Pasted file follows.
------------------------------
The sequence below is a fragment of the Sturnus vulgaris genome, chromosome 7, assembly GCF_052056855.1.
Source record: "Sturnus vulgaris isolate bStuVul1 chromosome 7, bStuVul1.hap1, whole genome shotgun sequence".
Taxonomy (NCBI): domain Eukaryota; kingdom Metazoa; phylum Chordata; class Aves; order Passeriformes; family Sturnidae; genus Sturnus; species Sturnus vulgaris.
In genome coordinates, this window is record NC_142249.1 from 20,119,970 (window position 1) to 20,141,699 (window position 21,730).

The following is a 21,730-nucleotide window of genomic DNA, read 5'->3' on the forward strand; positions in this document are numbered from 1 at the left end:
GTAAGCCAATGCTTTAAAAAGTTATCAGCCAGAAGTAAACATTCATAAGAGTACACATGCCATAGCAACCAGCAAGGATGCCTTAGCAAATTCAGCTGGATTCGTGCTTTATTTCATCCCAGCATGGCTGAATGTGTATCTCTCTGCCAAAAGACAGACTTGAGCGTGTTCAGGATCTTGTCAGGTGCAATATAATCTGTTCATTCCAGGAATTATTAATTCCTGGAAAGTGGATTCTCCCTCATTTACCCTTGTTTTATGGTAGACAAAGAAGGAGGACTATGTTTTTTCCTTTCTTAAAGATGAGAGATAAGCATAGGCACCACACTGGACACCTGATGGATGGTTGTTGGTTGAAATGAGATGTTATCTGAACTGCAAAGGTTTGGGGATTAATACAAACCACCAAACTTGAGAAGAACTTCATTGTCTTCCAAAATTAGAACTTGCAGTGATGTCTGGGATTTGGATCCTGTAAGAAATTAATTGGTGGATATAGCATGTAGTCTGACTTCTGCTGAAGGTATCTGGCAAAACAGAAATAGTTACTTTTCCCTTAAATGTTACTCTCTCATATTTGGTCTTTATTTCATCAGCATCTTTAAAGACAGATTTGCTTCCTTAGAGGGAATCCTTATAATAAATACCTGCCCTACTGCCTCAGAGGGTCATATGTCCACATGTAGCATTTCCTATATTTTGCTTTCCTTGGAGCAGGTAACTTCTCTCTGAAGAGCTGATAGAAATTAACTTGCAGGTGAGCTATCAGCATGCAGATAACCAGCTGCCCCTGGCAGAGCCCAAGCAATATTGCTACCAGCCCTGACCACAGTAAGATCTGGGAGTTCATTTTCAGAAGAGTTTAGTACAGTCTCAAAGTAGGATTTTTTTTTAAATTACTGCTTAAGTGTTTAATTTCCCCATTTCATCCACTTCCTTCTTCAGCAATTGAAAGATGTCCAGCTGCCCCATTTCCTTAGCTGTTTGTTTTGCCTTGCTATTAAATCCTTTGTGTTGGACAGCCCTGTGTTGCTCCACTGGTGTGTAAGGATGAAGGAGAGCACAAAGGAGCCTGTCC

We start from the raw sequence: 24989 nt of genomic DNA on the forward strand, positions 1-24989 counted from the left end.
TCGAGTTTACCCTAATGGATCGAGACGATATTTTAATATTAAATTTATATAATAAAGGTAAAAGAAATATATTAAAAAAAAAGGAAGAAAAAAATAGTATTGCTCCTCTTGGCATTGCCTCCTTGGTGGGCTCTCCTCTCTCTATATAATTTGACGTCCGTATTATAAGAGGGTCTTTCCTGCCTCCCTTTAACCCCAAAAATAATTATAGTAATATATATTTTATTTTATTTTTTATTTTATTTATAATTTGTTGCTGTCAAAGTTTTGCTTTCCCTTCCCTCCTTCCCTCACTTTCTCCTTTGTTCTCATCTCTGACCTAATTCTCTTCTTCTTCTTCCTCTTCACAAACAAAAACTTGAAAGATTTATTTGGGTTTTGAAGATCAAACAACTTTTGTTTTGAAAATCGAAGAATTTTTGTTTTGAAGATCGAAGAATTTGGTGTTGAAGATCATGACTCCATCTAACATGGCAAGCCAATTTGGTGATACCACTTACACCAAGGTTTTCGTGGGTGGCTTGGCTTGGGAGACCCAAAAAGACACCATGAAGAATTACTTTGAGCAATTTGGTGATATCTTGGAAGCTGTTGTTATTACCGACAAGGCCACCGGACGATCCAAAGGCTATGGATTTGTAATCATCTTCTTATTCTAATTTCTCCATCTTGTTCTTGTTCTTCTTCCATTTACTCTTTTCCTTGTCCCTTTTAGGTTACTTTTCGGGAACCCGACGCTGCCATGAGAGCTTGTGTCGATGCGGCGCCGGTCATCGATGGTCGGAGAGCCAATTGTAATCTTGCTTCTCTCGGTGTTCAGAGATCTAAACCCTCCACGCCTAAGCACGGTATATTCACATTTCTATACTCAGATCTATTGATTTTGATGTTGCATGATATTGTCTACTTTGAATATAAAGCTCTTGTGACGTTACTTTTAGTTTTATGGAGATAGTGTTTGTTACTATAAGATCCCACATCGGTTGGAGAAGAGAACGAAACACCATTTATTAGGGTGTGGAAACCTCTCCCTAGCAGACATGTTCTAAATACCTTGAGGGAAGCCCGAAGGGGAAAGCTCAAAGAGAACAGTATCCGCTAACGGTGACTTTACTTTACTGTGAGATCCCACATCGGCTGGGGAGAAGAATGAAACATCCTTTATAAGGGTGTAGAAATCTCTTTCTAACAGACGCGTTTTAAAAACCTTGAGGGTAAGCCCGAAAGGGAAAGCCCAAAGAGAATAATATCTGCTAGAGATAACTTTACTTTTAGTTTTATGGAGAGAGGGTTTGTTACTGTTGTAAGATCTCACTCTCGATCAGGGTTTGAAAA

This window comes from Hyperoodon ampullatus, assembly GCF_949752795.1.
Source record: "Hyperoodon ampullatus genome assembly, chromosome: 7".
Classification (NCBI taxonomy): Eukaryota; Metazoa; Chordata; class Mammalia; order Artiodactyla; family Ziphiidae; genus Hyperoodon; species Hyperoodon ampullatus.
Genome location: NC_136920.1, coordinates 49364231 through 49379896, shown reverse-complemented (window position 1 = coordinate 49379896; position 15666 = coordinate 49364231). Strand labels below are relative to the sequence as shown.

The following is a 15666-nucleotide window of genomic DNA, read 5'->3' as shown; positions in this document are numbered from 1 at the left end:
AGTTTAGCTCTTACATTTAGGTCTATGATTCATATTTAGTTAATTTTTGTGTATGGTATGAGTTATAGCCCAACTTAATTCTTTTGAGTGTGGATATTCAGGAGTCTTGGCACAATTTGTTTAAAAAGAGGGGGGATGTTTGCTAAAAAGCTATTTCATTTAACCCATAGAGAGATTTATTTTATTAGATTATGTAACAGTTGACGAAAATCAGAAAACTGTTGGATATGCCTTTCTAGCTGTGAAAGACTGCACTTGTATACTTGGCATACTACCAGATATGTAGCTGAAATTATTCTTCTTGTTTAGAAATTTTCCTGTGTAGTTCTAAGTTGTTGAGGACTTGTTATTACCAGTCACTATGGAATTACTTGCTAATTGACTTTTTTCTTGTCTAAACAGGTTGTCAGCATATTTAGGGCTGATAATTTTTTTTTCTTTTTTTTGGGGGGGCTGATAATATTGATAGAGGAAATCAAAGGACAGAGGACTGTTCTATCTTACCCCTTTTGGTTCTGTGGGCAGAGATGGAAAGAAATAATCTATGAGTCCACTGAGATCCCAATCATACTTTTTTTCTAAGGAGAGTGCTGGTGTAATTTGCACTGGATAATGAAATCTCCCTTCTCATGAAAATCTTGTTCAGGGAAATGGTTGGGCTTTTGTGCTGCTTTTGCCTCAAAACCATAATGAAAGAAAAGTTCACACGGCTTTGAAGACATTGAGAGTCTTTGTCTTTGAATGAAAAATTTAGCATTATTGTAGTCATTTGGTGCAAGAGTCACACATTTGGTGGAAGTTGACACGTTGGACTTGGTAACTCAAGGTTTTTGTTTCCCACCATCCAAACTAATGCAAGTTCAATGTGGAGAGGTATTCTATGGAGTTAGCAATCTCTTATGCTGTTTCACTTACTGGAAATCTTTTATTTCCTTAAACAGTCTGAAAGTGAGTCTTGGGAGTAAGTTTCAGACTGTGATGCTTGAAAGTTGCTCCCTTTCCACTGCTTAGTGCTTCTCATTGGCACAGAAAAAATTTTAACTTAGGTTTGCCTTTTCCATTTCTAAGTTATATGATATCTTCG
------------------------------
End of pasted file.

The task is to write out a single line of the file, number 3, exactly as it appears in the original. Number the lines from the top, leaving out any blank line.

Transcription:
Taxonomy (NCBI): domain Eukaryota; kingdom Metazoa; phylum Chordata; class Aves; order Passeriformes; family Sturnidae; genus Sturnus; species Sturnus vulgaris.